Displaying symbols of Nazi ideology could be banned in the Australian state of Victoria following a parliamentary inquiry into the state’s anti-vilification laws.
The potential ban would include the Nazi swastika, but it was not clear from the report whether this would encompass other uses of the swastika by Eastern faith groups which for thousands of years have recognised the symbol as one of divinity and spirituality, such as those in the Buddhist traditions.
The state’s inquiry into its anti-vilification protections (pdf), put forward on March 3, also called for the laws to be extended to cover race and religion, gender identity, sexual orientation, HIV status, and disability.
Put forward after eight months of inquiry, the report found the state’s Racial and Religious Tolerance Act legislation to be “under-utilised” and not effective in “promoting racial and religious tolerance and providing redress to victims of vilification.”
It also said that vilification would be easier to prove if the legal threshold for incitement-based vilification was lowered, thereby making it easier to substantiate a complaint.
The inquiry followed warnings from the Australian Security Intelligence Organisation (ASIO) that far-right groups such as neo-Nazis were a growing threat in Australia. It was also revealed that ASIO directed up to 40 percent of its counter-surveillance at far-right extremist activities in 2020.
For instance, in 2020 Victoria police had to negotiate with a regional council to have a Nazi swastika removed from a property because it “did not meet criteria of an offence under the Racial and Religious Tolerance Act,” The Australian reported.
On Jan. 26, members of the National Socialist Network were seen performing Nazi salutes and chanting related slogans in the Grampians. The group’s leader also posted images on social media of members posing in front of a burning cross, The Sydney Morning Herald reported.
Shadow Minister for Police and Community Safety David Southwick said the Nazi swastika, which was recently displayed in other locations in Victoria such as Geelong, Beulah, the Grampians, Cranbourne, and Kyabram, was used in a “deliberate attempt to intimidate others.”
“Every Victorian deserves to go about their daily lives free from the spectre of fear, intolerance, or hate and the time to ban the swastika is now,” Southwick said.
But Dara MacDonald, a research fellow at the Institute of Public Affairs, told a public hearing on the matter that incidents of vilification mostly occurred on the “fringes” of society and, in her observation, had decreased over time.
“At the fringes, you are always going to have people that are not tolerant, but I do not think that those numbers have increased over time. I would argue that those have become more marginal,” she said (pdf).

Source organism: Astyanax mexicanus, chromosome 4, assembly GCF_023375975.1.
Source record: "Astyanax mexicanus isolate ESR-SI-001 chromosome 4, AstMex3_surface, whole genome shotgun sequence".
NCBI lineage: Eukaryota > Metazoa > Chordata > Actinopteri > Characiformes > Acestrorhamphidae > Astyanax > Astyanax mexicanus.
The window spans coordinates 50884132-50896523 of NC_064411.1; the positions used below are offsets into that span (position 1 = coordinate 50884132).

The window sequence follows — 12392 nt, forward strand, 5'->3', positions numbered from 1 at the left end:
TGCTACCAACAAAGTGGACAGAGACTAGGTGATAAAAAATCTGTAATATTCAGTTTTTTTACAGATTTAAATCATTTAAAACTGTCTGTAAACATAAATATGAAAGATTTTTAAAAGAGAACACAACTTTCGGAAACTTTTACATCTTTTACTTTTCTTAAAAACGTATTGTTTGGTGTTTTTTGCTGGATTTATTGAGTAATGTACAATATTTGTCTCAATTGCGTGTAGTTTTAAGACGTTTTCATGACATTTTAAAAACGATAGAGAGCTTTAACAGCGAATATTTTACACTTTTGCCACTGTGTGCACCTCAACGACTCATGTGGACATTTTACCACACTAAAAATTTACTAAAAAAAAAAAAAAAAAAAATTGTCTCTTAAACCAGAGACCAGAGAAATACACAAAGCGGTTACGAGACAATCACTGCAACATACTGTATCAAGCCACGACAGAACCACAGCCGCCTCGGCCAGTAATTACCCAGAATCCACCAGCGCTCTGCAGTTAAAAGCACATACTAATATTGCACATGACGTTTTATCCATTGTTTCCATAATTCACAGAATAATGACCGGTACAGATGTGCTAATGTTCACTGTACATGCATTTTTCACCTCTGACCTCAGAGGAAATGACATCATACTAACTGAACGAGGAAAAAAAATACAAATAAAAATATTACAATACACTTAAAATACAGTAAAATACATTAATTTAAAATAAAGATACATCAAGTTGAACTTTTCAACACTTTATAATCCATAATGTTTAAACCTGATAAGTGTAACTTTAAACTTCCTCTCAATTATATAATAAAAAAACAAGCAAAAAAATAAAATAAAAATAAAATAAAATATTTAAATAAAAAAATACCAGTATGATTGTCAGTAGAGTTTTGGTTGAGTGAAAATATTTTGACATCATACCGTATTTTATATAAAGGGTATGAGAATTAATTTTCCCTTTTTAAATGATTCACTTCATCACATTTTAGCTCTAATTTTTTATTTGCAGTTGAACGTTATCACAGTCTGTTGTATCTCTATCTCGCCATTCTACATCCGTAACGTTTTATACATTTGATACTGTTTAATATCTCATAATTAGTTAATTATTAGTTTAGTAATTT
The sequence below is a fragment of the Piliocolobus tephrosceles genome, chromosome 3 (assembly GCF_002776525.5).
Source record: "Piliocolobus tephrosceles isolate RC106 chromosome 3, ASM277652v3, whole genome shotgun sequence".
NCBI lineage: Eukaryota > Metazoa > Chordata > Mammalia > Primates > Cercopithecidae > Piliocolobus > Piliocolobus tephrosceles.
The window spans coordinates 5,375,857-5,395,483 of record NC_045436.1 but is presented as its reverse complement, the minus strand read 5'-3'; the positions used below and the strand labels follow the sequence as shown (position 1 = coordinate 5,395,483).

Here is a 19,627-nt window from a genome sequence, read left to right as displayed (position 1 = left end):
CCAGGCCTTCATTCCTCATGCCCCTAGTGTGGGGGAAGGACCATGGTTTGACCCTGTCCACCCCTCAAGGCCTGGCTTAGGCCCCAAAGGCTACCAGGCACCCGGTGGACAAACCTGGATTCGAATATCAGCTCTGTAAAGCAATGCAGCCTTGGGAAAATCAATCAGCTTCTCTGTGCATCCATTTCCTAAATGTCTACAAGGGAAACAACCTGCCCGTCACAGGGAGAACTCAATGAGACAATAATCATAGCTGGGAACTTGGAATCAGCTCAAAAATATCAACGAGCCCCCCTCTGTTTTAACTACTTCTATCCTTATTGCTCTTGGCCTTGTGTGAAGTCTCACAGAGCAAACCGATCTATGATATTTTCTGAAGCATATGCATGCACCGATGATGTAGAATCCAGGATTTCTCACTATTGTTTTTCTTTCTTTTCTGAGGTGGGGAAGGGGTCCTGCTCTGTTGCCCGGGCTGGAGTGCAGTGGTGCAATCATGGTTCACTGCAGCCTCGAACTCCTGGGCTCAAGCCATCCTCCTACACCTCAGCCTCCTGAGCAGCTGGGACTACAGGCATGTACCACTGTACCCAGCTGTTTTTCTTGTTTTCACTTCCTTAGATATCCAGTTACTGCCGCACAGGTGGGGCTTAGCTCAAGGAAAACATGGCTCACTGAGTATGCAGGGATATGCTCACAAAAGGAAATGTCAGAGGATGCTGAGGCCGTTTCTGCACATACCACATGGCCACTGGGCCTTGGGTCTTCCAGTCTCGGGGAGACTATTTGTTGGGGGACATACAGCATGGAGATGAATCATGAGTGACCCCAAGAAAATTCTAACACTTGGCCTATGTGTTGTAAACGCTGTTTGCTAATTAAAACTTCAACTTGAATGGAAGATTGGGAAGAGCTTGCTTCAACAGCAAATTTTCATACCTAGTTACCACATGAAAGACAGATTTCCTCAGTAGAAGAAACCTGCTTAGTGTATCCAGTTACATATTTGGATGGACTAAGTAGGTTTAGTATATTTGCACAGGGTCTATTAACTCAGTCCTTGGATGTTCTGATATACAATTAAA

MacDonald noted that anti-vilification laws were already in place, yet incidents, like the one in Beulah, still happened.
“No-one is disputing that this a bad thing and that we need to stop it, but the question is what the role of the law should be,” she added. “And the second question is—even if we do have speech codes, whether they are actually effective.”
“From what I have seen, you cannot actually stop people from holding views because of a law, basically. If they are going to hold an abhorrent view, they are going to hold it, regardless of whether the law says it or not,” she said.
She suggested the solution is for civil society to use education to “inculcate” young people, rather than a “top down” approach whereby people are told what can and cannot be said or done.
The committee, which was made up of three Labor MPs, two Liberals, and two independents, recommended that the Victorian government make it a criminal offence to display symbols of Nazi ideology, including the Nazi swastika, “with considered exceptions to the law.”
“This would allow Victoria Police to immediately remove Nazi symbols that are on deliberate display to vilify targeted communities,” the report read.
The Victorian Equal Opportunity and Human Rights Commission would also be given more enforcement powers.
Dvir Abramovich, chairman of the Anti-Defamation Commission, said the report was a “triumph” for the victims of the Holocaust, survivors, and Australian soldiers who fought against the Third Reich regime.
Victorian premier Daniel Andrews on Wednesday indicated his government would support the changes as outlined in the report.
Ancient Origins of the Swastika
Before the right-facing swastika was appropriated by the Nazis, and rotated to 45 degrees to become a hate symbol, for thousands of years, the symbol was venerated by ancient Indian Buddhists and ancient Western cultures as a symbol of light and peace.
It was also used in Ancient Greece and can be found in the remains of the ancient city of Troy, which existed 4,000 years ago. It was used by the ancient Druids and the Celts, and is reflected in many artefacts that have been discovered. It was also used by Nordic tribes and even early Christians as one of their symbols.
As recently as WW1, swastikas were often printed on the sides of planes and kept by soldiers as symbols of good luck.
The word “swastika” is a Sanskrit word (“svastika”) meaning “It is,” well being,” “good existence,” and “good luck.” However, it is also known by different names in different countries—like “wan” in China, “manji” in Japan, “fylfot” in England, “Hakenkreuz” in Germany, and “tetraskelion” or “tetragammadion” in Greece.
AAP contributed to this report.